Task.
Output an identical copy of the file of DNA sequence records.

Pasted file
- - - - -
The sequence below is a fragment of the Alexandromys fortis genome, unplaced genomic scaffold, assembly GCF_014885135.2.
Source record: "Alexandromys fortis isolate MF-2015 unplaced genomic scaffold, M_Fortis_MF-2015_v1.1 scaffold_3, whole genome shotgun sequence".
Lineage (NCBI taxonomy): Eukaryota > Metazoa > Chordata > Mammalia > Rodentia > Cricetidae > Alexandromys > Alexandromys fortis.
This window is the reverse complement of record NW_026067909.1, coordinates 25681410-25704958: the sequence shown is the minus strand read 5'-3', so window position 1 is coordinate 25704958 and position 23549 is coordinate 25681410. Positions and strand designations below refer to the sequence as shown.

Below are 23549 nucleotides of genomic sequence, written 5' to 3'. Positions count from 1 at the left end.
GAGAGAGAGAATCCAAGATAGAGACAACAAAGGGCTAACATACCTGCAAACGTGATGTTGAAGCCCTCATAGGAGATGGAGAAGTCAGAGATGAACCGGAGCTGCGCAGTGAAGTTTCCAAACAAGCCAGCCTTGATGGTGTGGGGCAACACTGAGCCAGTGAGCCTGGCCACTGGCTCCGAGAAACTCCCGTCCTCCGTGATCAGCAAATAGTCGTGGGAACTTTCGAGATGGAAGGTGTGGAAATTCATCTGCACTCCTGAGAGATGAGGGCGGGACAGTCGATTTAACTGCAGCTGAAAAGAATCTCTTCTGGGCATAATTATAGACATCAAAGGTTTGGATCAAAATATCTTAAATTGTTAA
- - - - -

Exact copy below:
The sequence below is a fragment of the Alexandromys fortis genome, unplaced genomic scaffold, assembly GCF_014885135.2.
Source record: "Alexandromys fortis isolate MF-2015 unplaced genomic scaffold, M_Fortis_MF-2015_v1.1 scaffold_3, whole genome shotgun sequence".
Lineage (NCBI taxonomy): Eukaryota > Metazoa > Chordata > Mammalia > Rodentia > Cricetidae > Alexandromys > Alexandromys fortis.
This window is the reverse complement of record NW_026067909.1, coordinates 25681410-25704958: the sequence shown is the minus strand read 5'-3', so window position 1 is coordinate 25704958 and position 23549 is coordinate 25681410. Positions and strand designations below refer to the sequence as shown.

Below are 23549 nucleotides of genomic sequence, written 5' to 3'. Positions count from 1 at the left end.
GAGAGAGAGAATCCAAGATAGAGACAACAAAGGGCTAACATACCTGCAAACGTGATGTTGAAGCCCTCATAGGAGATGGAGAAGTCAGAGATGAACCGGAGCTGCGCAGTGAAGTTTCCAAACAAGCCAGCCTTGATGGTGTGGGGCAACACTGAGCCAGTGAGCCTGGCCACTGGCTCCGAGAAACTCCCGTCCTCCGTGATCAGCAAATAGTCGTGGGAACTTTCGAGATGGAAGGTGTGGAAATTCATCTGCACTCCTGAGAGATGAGGGCGGGACAGTCGATTTAACTGCAGCTGAAAAGAATCTCTTCTGGGCATAATTATAGACATCAAAGGTTTGGATCAAAATATCTTAAATTGTTAA